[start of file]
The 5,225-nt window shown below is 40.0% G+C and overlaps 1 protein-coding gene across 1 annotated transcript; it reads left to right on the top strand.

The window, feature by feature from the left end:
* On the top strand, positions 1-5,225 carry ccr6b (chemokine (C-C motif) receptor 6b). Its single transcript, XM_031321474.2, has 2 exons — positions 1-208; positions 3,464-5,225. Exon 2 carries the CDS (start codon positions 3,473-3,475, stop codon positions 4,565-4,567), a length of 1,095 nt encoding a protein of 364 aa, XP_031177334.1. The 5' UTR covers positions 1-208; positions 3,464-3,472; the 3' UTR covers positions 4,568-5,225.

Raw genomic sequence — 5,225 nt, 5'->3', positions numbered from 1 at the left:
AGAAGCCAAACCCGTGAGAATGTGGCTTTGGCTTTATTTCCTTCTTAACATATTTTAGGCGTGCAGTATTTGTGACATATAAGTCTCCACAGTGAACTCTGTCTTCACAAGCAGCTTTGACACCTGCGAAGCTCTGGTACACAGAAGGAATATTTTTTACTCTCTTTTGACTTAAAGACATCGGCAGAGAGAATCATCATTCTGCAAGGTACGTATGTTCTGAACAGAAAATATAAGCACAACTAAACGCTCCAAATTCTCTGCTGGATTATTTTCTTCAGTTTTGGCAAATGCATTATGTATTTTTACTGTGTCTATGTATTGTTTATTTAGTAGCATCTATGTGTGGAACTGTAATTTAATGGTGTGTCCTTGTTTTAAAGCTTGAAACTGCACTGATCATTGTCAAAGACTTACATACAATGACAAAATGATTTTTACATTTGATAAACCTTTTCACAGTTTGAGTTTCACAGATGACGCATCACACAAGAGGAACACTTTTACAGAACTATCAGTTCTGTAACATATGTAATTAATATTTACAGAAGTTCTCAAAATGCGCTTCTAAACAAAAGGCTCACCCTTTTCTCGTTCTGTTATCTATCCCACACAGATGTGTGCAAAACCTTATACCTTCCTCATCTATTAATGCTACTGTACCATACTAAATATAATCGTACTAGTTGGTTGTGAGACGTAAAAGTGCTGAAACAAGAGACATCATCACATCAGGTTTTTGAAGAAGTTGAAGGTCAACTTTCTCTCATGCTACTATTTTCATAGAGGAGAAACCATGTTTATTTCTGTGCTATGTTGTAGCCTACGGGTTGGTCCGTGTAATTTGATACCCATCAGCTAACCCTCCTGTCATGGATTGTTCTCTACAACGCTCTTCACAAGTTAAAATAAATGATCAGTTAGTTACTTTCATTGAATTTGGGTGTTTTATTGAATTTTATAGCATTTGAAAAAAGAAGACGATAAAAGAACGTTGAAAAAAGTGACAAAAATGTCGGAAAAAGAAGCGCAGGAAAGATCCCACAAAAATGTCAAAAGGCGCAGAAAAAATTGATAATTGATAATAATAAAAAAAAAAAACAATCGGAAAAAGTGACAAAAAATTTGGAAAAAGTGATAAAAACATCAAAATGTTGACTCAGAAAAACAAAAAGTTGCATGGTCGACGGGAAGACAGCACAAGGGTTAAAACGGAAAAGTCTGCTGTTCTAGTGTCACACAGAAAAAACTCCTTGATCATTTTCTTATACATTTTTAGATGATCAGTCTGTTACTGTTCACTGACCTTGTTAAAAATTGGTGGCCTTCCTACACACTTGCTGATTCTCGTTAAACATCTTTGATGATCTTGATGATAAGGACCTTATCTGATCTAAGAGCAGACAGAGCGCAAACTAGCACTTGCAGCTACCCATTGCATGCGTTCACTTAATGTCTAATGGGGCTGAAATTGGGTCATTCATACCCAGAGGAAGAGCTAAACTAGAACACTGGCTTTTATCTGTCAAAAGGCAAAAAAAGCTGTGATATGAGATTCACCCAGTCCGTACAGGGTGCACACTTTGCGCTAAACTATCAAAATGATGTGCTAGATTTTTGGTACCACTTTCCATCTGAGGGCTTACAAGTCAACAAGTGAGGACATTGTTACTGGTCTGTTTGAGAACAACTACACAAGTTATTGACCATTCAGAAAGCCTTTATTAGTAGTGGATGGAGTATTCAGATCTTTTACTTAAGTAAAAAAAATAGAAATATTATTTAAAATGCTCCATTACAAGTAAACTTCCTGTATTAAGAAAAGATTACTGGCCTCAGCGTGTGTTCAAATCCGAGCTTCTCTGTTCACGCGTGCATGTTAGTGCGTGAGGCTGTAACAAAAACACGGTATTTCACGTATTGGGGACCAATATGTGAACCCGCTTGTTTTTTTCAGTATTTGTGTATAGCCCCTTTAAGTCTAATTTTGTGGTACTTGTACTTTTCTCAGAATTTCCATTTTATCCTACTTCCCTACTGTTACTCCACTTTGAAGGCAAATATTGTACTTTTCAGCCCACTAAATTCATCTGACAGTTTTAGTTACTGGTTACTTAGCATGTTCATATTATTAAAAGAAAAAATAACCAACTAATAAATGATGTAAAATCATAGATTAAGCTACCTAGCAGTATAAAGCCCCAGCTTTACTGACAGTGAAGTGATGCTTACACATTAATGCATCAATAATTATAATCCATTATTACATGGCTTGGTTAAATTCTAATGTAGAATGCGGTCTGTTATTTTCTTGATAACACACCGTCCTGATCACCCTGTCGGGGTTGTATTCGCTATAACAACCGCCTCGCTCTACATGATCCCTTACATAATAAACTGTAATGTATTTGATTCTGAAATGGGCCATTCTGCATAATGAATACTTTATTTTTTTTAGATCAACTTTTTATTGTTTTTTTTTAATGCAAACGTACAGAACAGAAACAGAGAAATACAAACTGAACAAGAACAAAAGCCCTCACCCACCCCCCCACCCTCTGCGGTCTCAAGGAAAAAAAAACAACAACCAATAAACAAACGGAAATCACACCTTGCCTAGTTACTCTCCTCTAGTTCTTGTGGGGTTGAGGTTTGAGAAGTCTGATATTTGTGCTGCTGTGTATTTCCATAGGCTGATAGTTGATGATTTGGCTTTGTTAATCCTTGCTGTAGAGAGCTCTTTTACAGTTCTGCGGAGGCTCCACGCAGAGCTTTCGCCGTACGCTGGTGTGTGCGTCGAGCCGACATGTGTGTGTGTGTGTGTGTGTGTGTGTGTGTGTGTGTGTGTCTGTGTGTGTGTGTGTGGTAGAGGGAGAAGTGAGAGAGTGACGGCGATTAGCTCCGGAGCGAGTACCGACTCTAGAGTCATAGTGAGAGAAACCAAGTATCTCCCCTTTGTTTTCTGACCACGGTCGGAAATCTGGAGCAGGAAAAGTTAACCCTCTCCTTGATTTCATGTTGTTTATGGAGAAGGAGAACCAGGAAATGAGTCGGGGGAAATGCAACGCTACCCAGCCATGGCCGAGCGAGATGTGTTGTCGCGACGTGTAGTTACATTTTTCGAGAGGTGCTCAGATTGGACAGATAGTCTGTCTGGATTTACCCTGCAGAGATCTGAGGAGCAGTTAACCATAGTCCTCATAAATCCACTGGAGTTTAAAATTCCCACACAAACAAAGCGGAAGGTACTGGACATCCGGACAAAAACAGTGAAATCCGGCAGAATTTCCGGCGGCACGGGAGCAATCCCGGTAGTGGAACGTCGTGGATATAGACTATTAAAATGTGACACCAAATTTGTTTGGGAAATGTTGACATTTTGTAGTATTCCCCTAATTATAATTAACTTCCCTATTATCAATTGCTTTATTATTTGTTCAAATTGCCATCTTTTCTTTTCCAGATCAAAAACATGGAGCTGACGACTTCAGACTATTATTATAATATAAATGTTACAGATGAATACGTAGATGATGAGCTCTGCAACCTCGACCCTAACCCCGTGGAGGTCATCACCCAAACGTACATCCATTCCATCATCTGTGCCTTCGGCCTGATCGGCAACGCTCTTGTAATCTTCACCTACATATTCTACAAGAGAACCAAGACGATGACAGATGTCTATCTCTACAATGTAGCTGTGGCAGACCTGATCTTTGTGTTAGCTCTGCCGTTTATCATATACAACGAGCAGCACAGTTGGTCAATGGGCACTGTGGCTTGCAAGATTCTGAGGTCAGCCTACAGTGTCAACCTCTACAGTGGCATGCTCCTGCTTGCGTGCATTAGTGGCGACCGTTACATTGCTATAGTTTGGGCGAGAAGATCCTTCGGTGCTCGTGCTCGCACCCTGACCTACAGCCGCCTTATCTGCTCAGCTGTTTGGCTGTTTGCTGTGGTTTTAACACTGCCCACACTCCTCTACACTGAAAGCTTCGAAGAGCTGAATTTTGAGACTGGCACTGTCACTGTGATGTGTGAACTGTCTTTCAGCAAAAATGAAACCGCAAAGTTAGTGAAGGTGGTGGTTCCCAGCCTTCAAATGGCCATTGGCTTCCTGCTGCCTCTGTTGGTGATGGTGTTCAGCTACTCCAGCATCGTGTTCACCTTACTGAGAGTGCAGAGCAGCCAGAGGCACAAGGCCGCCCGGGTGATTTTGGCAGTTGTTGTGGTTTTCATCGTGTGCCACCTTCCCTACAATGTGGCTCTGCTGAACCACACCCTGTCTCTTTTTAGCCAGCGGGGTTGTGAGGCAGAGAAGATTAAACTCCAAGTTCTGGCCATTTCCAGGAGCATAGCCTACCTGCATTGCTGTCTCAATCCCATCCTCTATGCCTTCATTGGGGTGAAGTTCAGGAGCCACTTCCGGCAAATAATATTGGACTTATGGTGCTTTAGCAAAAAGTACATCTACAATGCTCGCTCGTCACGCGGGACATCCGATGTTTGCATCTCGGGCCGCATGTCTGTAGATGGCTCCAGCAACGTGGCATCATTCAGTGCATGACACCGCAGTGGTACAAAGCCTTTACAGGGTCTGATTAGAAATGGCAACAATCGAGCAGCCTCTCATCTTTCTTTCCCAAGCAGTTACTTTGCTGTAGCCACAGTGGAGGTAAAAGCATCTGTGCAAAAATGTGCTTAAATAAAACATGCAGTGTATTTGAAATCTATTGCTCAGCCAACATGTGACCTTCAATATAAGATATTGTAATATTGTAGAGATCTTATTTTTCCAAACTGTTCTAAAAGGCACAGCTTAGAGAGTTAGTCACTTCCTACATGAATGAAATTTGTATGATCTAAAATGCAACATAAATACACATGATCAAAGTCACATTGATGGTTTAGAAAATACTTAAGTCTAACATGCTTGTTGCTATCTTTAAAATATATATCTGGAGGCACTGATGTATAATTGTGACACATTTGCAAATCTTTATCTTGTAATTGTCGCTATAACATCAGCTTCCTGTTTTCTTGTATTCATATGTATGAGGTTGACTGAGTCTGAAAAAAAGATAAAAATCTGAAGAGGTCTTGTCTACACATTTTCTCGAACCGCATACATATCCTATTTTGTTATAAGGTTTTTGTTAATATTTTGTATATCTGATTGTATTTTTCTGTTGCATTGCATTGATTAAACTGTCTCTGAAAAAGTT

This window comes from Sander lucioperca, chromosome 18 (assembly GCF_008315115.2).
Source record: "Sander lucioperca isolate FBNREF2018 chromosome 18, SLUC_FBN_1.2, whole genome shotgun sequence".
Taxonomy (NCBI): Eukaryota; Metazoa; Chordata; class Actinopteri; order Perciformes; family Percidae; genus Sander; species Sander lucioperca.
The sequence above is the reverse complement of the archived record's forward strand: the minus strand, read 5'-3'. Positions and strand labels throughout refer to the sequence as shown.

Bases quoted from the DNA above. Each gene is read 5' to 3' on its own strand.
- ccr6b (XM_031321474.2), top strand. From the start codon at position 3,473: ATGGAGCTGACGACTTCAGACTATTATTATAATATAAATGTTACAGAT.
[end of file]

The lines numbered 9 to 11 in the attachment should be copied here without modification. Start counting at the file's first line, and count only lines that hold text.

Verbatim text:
The sequence above is the reverse complement of the archived record's forward strand: the minus strand, read 5'-3'. Positions and strand labels throughout refer to the sequence as shown.

Bases quoted from the DNA above. Each gene is read 5' to 3' on its own strand.
- ccr6b (XM_031321474.2), top strand. From the start codon at position 3,473: ATGGAGCTGACGACTTCAGACTATTATTATAATATAAATGTTACAGAT.